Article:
People seeking the pleasures of pastoral living will soon double the population of a quaint town once known as a railroad hub on the edge of Barrow and Gwinnett counties.
Auburn is split by railroad tracks running parallel to U.S. 29/Ga. 8. Its historic downtown area to the north pays homage to its railroad history with a bright, red caboose and mom-and-pops set up in tiny cottages known as the Whistlestop Shops.
“It’s like an updated Norman Rockwell village,” said Mayor Linda Blechinger, smiling while describing her bucolic town at a City Hall conference table.
The hamlet sits equidistant from Athens and Atlanta, creating a haven for big-city workers who enjoy living in a quiet atmosphere. Fewer than 8,000 residents currently call Auburn home, but that number will double in less than five years based on the new number of homes being built, Blechinger said.
Auburn’s character may be unique, but its growing pains are not. All 21 counties counted by the Atlanta Regional Commission as part of metro Atlanta are expected to grow. Most of them are projected to at least double their population by 2050, according to the agency.
The push to the suburbs and exurbs can partly be explained by the pandemic, The Atlanta Journal-Constitution has reported. Teleworking freed some people from their daily commutes and convinced urban dwellers to plant roots father out, as did the perception of high crime in Atlanta.
“(Young families) are looking for something that is not too far from the city but still affords them to be able to have their own house,” Blechinger said.
Local leaders have big plans to keep up with the inevitable growth. Auburn has planned to expand its downtown area for years, Blechinger said, but the pandemic made it more timely.
The city expects to open its new $8.5 million municipal complex by the end of next year. The 33,000-square-foot building off U.S. 29/Ga. 8 near Auburn Elementary School will house both city staff and the police department.
Officials saw the need to spend penny sales tax dollars on a new facility to give staff more space — and to potentially limit chaos during a catastrophic emergency.
The City Hall and police department are currently located on 4th Avenue in front of the tracks. A train derailment could force first responders to evacuate, preventing them from performing their jobs, Blechinger said, citing a case in another city in which a rail accident caused a chlorine gas leak.
The new digs will also help recruit new officers and entice them to stay, said Chris Hodge, chief of the Auburn Police Department.
Encircling the complex will be Harmony, a residential project with a mix of single-family homes and townhomes. It boasts the same architect as Serenbe, a village-like community near Chattahoochee Hills in south Fulton County.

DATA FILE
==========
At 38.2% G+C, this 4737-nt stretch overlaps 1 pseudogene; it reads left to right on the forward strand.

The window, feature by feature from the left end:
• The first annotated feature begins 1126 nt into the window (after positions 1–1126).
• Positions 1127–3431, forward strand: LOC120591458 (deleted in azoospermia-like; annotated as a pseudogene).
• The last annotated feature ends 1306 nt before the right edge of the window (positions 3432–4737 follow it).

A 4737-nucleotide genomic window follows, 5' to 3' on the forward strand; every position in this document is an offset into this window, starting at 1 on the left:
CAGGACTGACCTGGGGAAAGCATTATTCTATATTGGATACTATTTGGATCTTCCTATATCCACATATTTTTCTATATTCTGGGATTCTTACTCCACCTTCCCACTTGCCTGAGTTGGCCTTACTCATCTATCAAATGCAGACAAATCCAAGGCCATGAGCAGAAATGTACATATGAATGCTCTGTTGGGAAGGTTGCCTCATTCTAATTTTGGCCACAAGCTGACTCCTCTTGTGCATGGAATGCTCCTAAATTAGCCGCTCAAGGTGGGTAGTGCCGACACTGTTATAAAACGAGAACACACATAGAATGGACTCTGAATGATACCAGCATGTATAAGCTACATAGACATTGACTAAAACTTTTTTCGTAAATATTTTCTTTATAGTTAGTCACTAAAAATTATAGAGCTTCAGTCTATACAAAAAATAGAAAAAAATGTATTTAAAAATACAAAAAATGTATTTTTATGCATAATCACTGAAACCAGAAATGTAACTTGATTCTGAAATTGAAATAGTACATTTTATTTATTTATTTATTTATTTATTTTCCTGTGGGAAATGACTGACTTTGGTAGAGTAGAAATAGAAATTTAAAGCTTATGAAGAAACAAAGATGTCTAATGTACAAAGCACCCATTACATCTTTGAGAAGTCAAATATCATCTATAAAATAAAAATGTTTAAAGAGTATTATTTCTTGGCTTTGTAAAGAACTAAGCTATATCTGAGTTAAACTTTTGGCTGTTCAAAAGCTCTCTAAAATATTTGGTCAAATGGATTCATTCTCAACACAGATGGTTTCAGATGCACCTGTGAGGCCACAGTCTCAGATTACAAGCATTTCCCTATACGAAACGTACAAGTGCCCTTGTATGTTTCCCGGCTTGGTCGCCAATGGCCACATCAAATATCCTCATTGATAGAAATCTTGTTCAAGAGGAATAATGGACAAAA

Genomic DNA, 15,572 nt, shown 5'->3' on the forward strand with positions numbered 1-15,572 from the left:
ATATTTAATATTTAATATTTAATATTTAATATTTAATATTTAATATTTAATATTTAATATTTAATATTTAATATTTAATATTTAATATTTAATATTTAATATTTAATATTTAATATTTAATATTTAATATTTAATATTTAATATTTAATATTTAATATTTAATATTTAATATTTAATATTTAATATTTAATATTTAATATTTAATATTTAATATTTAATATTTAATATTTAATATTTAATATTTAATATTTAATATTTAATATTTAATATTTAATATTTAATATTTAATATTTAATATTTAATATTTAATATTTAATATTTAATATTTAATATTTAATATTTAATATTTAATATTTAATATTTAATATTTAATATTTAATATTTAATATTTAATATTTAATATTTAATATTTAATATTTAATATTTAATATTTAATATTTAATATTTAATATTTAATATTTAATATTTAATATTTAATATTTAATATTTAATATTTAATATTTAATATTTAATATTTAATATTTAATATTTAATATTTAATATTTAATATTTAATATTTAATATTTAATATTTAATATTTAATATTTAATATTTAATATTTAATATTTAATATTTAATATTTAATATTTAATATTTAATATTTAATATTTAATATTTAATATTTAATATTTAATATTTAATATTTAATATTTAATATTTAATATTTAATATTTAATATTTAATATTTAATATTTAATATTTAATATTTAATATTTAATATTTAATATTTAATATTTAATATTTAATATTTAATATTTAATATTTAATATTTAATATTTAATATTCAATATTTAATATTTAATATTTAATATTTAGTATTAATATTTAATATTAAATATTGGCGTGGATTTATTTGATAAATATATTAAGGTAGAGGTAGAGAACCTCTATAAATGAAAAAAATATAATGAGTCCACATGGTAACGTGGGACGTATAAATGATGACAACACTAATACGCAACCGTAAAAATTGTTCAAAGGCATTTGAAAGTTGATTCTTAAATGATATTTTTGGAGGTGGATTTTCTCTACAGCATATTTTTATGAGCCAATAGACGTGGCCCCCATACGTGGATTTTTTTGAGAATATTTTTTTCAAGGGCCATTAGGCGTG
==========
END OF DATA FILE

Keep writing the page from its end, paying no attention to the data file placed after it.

Harmony residents will have access to a barn as a central gathering spot with fire pits and a caterers kitchen, community garden, pocket parks and possibly a coffee shop. Raised gardens with trees, shrubs and flowers will run parallel to the sidewalks.
“There will never be a time when something beautiful isn’t happening,” said Blechinger with a chuckle.
The first phase of Harmony, consisting of 137 houses, will be completed around the same time as the municipal complex by the end of next year. But they aren’t the only homes coming to Auburn.
About 1,500 new rooftops will spring up in already-approved subdivisions across the city over the next few years, according to numbers provided by City Administrator Alex Mitchem. It won’t happen all at once, though, since developers will be capped at placing no more than 100-150 homes at one time.
Hawa Davis, who moved to Auburn from Liberia about 21 years ago, sells specialty jams, local honey and handmade items out of her store MS:16 in the Whistlestop Shops. She said she enjoys the town’s quiet environment and is just fine sharing it with incoming residents.
“People always say I live in the country; well, I tell them it’s peaceful,” said Davis in between helping customers on a Saturday afternoon.
The new homeowners will help put more money into Auburn’s economy by driving up sales at local businesses, Davis said.
“Harmony is going to be a showpiece,” Blechinger said. “Whenever you have tourists come in, they spend their money while they’re here. That’s always good.”
Those opposed to the addition of new homes raised concerns about overburdening schools, traffic buildup and deterioration of the small-town charm. A few people even warned against Auburn becoming overdeveloped like the rest of Gwinnett County.
“It’s our hometown, so yeah, we’re going to make sure that we protect it,” said Blechinger, who took office as mayor in 2005. “The day will come that I’m gone from the earth, and we want to know that we’re leaving the city in great condition for future generations.”
Tyler Wilkins is a local news reporter covering the cities of Gwinnett County for The Atlanta Journal-Constitution. He's particularly interested in explaining how local government institutions impact the residents they serve. He is a Georgia native and graduate of the University of Georgia.